Based on each of these trips, a jury could have found beyond a reasonable doubt that Steele, with a murderous intent, caused Fairfax to travel across state lines. There is no evidence that the government "manufactured" jurisdiction as it did in Coates. To the contrary, the evidence showed that on more than one occasion, Steele directed Fairfax to cross state lines to facilitate Steele's plot to murder his wife, and Fairfax did travel across state lines.

Simply because Fairfax was working as a government agent when he travel to Oregon the second time does not bar Steele's conviction. See, e.g., U.S. v. Smith, 749 F.2d 1568, 1569 (11th Cir. 1985). Rather, analogous cases suggest that "a government agent or informer must unilaterally supply the interstate element of the offense at the government's behest -- e.g., when the agent goes out of state merely for the purpose of making the interstate call and creating the federal jurisdiction -- before federal jurisdiction will be deemed to have been improperly manufactured." Id. See also United States v. Bagnariol, 665 F.2d 877, 899 (9th Cir. 1981)(sustaining defendant's conviction by causing the use of an interstate facility based on a call from an FBI agent in Oregon to the defendant in Washington).

Steele also argues that the jurisdictional element did not exist because "the evidence was crystal clear that Mr. Fairfax did not have the intent that a 'murder be committed'" when he travel across state lines. Def's Reply at 2, Dkt. 308. But Fairfax's intent makes no difference because he was not charged under § 1958. It only matters that Steele -- not Fairfax -- had a murderous intent when he caused Fairfax to travel across state lines. U.S. v. Driggers, 559 F.3d at 1024 ("But the defendant must have intended that a murder be committed, and have caused the travel with this murderous intent.") . The jury found beyond a reasonable doubt that Steele had a murderous intent, and he caused Fairfax to travel across state lines to facilitate his scheme to kill his wife. Therefore, the jurisdictional elements for Counts I and II are satisfied, and Steele has no argument that Section 1958 as applied to him violates state sovereignty.

2.Erroneous Instruction

Steele next argues that the Court had no discretion to issue a supplemental instruction to the jury defining the term "cause" as used in 18 U.S.C. § 1958. By issuing the instruction, according to Steele, the Court watered down the standard of proof from "beyond a reasonable doubt" to proof by a preponderance of the evidence.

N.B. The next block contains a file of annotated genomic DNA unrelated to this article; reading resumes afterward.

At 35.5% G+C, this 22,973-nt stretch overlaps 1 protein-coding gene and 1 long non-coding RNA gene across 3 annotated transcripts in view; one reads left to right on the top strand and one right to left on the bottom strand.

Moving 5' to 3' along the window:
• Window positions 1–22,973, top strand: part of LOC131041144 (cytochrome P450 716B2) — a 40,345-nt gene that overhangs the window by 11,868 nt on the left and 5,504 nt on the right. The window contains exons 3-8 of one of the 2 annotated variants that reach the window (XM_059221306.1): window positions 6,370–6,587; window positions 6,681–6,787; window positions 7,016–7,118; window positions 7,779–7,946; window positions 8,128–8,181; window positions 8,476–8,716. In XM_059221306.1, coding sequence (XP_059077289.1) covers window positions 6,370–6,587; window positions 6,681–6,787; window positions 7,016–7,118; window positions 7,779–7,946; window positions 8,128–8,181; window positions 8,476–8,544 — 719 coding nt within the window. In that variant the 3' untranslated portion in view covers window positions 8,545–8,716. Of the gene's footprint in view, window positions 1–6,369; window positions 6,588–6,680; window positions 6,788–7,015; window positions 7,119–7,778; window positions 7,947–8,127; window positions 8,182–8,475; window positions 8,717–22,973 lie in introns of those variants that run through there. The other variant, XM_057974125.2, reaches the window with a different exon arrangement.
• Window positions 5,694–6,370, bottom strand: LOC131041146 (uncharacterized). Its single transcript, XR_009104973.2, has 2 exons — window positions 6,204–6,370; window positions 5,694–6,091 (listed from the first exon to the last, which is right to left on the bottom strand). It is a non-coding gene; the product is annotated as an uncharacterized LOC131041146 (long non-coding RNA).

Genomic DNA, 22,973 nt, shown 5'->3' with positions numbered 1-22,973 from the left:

Steele's first argument that the Court had no discretion to issue a supplemental instruction in response to a jury question does not accurately represent the law. "[A] trial judge, as "governor of the trial,". enjoys "wide discretion in the matter of charging the jury." Arizona v. Johnson, 351 F.3d 988, 994 (9th Cir. 2003)(quoting Quercia v. United States, 289 U.S. 466, 469 (1933) and Charlton v. Kelly, 156 F. 433, 438 (9th Cir. 1907)).

"This 'wide discretion' carries over to a trial judge's response to a question from the jury." Id. Indeed, "[w]hen a jury makes explicit its difficulties a trial judge should clear them away with concrete accuracy." Bollenbach v. U.S, 326 U.S. 607, 612-613 (1946). Here, the Court found that issuing a supplemental instruction, rather than simply referring the jury back to the original instructions, would better clear away the jury's confusion. Based on this conclusion, this Court acted within its "wide discretion" in issuing the supplemental instruction.

Steele also fails to convince the Court that the supplemental instruction "watered down" the standard of proof from "beyond a reasonable doubt" because it created "a virtual presumption of interstate commerce that [could not] be overcome (almost a strict liability standard)." Def.'s Supp.Mot. at 4, Dkt. 291. The Court's supplemental instruction clarified the definition of cause as used in Section 1958: "As to Count 1, the defendant "caused another to travel in interstate commerce" if the other individual traveled in interstate commerce and would not have done so but for the defendant's conduct." Answer to Jury Question No. 2, Dkt. 231. The Court's answer correctly defined cause and in no way lowered the government's burden of proof.

The conduct made criminal by Section 1958, is "caus[ing] travel in interstate or foreign commerce.with intent that a murder be committed.." 18 U.S.C. § 1958. "[A] defendant can violate section 1958 without intending to cause anyone to travel across state lines." Driggers, 559 F.3d at 1024. In other words, there is no intent requirement with respect to use of interstate commerce and this element of the crime is purely jurisdictional. Id. In fact, the government need not even establish that the defendant knew interstate commerce was used. United States v. Edelman, 873 F.2d 791, 794-95 (5th Cir. 1989). Instead, it is enough that the proof showed Fairfax would not have traveled across state lines either the first or second time 'but for' Steele's request that Fairfax kill Mrs. Steele. Id. The Court therefore correctly defined "cause" in this context when it instructed the jury to apply a 'but for' standard.